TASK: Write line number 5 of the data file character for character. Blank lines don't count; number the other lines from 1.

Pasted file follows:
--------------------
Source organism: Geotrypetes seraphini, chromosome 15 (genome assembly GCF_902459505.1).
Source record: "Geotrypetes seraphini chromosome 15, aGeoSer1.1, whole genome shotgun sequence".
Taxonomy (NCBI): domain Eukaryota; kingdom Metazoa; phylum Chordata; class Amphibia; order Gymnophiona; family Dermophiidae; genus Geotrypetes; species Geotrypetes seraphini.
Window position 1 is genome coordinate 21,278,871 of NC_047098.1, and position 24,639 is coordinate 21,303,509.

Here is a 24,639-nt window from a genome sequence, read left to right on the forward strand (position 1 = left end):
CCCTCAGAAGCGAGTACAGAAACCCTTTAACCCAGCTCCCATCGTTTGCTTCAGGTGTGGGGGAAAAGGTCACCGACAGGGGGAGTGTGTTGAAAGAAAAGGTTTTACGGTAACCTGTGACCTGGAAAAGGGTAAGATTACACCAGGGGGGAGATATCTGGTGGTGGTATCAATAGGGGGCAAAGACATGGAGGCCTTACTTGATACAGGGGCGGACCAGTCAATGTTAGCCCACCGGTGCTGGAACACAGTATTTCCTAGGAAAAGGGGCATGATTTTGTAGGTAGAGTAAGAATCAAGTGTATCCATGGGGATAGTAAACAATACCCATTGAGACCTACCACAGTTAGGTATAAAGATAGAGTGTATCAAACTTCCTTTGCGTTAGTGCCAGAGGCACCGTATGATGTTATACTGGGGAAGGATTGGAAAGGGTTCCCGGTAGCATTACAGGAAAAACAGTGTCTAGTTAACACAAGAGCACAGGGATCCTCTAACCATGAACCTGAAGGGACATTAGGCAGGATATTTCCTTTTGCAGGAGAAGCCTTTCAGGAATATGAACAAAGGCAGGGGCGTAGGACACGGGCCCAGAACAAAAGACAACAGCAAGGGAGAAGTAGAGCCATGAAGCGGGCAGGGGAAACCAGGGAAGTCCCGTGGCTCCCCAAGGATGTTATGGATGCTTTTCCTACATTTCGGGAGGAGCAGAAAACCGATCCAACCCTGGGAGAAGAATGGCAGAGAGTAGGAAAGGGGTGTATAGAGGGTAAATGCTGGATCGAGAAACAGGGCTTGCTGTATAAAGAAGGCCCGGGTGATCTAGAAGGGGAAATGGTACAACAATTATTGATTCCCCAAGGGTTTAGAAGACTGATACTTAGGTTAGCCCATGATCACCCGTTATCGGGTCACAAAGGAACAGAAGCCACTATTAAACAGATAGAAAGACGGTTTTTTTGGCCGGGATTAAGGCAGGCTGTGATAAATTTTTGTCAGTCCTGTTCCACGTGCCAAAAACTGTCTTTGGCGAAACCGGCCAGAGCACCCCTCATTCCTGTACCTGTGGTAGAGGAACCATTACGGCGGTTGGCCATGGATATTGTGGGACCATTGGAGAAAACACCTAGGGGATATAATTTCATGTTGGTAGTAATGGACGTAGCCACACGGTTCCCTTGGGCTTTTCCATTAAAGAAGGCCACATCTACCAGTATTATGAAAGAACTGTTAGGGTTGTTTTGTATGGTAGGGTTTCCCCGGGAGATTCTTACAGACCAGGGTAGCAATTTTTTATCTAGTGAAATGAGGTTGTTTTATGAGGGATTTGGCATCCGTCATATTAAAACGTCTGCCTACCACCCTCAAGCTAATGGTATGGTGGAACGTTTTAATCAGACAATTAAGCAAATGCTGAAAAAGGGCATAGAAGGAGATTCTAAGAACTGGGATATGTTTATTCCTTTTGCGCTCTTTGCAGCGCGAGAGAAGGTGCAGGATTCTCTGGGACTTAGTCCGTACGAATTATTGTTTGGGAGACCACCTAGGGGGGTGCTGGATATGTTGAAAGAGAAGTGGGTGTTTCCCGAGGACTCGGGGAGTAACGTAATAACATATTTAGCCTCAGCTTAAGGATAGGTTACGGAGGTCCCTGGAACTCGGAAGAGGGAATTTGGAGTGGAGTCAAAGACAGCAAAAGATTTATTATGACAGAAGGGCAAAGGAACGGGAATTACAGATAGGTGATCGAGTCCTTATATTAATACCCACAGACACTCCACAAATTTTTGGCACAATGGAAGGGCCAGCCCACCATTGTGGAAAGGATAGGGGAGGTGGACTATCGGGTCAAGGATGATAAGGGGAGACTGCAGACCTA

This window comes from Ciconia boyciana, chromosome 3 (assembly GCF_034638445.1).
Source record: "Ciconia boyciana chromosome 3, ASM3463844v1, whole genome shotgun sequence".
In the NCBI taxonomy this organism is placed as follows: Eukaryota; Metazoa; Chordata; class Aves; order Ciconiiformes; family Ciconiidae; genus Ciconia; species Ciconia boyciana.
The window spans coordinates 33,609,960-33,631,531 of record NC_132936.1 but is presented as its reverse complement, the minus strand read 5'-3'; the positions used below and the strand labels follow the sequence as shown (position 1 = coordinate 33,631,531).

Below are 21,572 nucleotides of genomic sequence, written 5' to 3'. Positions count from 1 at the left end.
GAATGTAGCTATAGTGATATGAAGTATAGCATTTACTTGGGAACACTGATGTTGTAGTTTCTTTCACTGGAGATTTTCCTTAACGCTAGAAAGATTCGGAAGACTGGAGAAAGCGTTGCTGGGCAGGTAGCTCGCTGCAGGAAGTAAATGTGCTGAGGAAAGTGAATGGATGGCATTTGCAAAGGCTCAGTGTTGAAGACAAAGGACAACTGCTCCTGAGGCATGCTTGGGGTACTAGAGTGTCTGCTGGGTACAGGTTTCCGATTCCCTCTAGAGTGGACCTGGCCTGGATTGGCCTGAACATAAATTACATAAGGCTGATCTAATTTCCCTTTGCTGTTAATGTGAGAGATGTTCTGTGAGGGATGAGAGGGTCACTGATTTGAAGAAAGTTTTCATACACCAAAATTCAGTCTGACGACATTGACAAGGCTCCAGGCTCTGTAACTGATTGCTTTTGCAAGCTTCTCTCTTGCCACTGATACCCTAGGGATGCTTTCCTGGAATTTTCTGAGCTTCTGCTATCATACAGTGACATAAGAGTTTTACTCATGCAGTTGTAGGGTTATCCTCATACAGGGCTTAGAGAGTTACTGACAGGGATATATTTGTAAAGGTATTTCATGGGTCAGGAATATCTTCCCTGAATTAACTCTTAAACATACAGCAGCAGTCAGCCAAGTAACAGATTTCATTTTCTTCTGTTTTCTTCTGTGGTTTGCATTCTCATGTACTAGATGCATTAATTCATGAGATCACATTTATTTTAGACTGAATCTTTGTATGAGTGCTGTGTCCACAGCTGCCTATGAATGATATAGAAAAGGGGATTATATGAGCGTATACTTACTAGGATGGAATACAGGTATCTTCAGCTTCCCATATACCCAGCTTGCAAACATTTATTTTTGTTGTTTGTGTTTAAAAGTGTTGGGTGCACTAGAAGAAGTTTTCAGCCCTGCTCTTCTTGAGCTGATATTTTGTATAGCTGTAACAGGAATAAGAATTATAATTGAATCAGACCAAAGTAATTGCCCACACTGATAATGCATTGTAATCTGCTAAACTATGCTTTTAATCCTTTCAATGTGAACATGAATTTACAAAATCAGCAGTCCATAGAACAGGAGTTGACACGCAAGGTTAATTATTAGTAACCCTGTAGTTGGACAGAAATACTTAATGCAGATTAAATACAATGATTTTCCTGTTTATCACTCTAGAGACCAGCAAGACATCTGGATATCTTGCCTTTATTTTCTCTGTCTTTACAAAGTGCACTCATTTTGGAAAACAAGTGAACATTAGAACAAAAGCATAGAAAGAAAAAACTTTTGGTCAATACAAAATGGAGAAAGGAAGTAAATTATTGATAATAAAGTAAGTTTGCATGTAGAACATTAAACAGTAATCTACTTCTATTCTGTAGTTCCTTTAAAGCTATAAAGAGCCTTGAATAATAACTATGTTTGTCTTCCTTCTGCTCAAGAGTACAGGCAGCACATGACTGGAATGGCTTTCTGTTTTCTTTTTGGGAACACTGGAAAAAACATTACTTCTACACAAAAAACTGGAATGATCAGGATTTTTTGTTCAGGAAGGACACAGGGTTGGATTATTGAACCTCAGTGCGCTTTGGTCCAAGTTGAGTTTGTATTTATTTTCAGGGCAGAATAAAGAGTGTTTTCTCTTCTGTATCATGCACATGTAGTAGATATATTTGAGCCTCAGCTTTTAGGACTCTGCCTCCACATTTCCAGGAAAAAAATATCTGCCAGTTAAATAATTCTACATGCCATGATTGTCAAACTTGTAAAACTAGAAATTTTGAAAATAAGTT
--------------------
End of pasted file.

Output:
Here is a 24,639-nt window from a genome sequence, read left to right on the forward strand (position 1 = left end):